Looking to rejoin the workforce? Here's a game plan

Many of us can rattle off the names of friends or former colleagues who walked away from their careers to stay home and take care of children. There's even a good chance that you have done so yourself.

Although the recent economic downturn made Americans more reluctant to voluntarily quit their jobs, nearly a third (31 percent) of the college-educated women who participated in a 2009 national survey by the Center for Talent Innovation had taken a break from their careers. Family obligations, specifically childcare issues, were the main reason for "career downshifting," according to the study.

Woman waiting for interview
Chris Ryan | Getty Images

Men, in growing numbers, are also stepping back from their careers to take care of children. Like their female counterparts, stay-at-home dads are likely to assume they can go back to work at some point. But that hasn't always been the case, at least as far as women are concerned.

"In the 1970s it was an all-or-nothing proposition for women. Either they were immersed in their careers or stepped off and stayed at home and felt they wouldn't have the opportunity to return again," said Carol Fishman Cohen, CEO of iRelaunch, a career reentry resource serving individuals, universities and employers.

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"Starting in the mid-'80s, people coming out of college and graduate school were the first ones who, when they left the workforce years later, did it with the idea that it was possible for them to return to work," she explained.

What many have learned is that going back is certainly possible—but not easy. The Center for Talent Innovation survey found that the vast majority of women who left the workforce wanted to resume their careers, but only 40 percent were able to return to full-time work. Many of those who did return to work paid a price in terms of lost earning power and professional status, at least initially.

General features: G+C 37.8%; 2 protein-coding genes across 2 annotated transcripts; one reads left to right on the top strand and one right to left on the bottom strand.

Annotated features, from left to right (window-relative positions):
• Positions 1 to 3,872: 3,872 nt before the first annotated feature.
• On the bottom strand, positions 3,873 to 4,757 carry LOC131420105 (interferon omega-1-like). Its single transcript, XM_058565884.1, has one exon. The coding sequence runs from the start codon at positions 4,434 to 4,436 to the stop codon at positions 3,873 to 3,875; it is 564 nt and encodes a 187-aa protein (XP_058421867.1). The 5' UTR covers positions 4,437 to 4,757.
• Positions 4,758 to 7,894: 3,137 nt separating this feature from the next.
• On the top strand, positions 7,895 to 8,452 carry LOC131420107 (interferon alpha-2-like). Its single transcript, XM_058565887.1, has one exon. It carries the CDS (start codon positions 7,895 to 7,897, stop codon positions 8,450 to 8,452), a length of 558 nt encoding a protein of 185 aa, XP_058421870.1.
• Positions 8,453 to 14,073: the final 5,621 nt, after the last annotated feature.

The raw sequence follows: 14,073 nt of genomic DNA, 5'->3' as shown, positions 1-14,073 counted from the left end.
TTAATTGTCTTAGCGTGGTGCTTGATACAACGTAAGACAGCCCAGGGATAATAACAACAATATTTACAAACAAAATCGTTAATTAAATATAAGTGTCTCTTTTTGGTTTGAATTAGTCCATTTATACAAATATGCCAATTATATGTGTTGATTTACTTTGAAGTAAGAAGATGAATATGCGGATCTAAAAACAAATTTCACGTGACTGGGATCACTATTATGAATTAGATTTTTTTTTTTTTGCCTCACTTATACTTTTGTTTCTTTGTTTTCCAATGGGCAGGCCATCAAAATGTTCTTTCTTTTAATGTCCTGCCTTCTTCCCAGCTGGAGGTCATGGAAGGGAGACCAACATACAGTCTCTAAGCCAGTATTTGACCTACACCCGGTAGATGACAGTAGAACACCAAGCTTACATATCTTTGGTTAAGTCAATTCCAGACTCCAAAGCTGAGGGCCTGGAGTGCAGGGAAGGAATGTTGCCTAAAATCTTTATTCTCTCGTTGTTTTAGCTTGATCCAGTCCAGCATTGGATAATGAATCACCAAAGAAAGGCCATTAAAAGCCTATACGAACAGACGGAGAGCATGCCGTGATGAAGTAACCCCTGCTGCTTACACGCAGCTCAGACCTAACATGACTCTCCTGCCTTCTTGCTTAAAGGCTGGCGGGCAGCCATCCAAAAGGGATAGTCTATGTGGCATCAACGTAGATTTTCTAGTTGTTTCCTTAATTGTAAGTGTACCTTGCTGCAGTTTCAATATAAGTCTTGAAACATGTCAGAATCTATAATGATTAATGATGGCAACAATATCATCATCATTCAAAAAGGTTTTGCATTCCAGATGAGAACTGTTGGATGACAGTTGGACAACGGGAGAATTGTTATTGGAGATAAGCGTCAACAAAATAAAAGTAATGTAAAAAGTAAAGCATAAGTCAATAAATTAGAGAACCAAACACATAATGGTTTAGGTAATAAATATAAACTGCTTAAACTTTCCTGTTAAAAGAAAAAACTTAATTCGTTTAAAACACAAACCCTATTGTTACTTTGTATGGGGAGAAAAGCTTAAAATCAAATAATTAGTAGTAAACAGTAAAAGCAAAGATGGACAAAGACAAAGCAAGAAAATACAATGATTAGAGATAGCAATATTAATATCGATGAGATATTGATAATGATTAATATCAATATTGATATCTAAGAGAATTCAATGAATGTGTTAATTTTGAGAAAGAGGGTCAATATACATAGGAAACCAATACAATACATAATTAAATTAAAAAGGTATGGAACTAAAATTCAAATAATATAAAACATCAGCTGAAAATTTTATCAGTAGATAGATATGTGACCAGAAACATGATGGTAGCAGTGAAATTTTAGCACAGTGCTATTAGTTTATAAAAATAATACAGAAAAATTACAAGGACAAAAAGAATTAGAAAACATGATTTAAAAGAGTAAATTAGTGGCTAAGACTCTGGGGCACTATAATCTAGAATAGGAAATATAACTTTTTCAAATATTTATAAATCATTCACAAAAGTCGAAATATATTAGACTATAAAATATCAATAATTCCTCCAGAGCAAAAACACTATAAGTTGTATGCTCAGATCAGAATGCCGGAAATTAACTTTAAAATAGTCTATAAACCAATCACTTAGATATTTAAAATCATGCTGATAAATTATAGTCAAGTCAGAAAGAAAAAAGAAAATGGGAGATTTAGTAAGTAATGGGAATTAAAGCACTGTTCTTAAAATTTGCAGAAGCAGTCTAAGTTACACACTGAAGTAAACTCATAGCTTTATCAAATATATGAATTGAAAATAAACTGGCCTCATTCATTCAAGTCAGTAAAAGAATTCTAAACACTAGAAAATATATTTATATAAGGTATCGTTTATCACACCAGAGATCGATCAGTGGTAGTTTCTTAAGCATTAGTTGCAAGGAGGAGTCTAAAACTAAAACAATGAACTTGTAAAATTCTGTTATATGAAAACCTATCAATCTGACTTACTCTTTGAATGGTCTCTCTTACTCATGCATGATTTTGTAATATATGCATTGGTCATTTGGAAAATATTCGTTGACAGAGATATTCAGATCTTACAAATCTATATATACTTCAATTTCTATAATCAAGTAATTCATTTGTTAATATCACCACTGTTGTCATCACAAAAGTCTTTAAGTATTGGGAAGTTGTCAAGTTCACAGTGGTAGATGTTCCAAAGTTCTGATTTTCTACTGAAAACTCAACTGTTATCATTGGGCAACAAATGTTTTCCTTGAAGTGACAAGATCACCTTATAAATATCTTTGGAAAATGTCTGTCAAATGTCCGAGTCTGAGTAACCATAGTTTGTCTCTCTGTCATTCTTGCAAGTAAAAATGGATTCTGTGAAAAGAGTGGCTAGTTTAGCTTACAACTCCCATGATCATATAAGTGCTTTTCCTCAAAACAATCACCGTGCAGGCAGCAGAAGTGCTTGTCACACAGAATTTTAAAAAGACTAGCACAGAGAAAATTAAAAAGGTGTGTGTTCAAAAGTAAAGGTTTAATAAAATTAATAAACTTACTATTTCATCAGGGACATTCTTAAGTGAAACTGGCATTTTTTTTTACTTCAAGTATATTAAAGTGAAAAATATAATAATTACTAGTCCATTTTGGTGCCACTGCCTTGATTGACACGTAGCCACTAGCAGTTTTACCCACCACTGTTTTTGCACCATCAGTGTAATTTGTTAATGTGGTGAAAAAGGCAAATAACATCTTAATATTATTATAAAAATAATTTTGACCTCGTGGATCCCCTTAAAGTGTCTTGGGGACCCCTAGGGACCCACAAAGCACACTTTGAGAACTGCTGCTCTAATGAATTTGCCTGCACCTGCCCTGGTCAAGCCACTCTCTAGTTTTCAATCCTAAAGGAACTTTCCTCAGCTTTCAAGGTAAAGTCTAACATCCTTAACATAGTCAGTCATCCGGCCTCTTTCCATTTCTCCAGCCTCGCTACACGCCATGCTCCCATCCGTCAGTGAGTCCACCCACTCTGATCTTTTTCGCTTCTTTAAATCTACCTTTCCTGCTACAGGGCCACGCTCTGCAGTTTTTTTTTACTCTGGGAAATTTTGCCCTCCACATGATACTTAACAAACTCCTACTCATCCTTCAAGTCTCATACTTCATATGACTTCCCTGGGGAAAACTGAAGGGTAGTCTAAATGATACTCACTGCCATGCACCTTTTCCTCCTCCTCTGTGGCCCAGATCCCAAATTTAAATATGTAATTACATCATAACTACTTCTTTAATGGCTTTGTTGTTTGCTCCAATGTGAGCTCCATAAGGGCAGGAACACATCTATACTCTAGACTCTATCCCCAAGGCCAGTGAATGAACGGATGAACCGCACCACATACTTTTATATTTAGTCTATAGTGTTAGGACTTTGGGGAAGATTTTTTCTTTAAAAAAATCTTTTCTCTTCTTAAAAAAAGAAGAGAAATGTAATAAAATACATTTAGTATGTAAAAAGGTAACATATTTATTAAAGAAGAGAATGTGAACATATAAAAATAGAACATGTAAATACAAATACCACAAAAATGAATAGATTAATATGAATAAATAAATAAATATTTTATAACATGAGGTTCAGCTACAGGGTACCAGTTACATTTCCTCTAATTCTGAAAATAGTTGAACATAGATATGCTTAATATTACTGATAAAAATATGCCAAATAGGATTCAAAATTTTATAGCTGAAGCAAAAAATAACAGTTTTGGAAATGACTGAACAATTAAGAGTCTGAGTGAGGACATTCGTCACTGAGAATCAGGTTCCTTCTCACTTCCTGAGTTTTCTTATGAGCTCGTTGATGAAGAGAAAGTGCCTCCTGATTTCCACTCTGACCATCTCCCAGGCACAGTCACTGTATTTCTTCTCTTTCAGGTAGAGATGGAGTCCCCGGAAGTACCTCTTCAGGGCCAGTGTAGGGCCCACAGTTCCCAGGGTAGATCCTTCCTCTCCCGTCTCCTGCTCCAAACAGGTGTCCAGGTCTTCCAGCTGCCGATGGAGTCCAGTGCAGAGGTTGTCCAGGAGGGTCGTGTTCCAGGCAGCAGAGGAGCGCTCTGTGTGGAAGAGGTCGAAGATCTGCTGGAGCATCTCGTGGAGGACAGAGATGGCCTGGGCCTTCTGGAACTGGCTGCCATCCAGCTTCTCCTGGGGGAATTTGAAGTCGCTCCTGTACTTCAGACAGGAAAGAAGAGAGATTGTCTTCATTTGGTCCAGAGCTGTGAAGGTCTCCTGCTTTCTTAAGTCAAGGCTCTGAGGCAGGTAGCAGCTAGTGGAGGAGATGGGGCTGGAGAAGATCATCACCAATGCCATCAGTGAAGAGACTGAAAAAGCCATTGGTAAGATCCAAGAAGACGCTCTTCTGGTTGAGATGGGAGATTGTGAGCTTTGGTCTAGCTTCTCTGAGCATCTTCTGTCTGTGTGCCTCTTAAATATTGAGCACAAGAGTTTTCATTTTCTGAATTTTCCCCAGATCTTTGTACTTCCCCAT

"The career break is really a gift. It is often the first time people allow themselves to step back and reflect." -Carol Fishman Cohen, CEO of iRelaunch

Despite the sobering findings, there are ways to increase your chances of returning to work after a career break and finding contentment in the next phase of your professional life. Here's what Cohen and other reentry experts suggest:

1. Figure it out. If you've taken a career break and are really ready to get back into the workforce, figure out exactly what you want to do. Taking the time to clarify your goals will focus your job search and improve your odds of finding the right fit.

There are self-help books to guide you through the career-assessment process, but you can also work with a paid coach or take a course. Some college-alumni offices provide access to free or low-cost career-assessment tools.

Once you've figured out what you want to do, you'll have a better sense as to whether you need any formal education or professional certification, said Cohen, co-author of the book "Back on the Career Track: A Guide for Stay-at-Home Moms Who Want to Return to Work."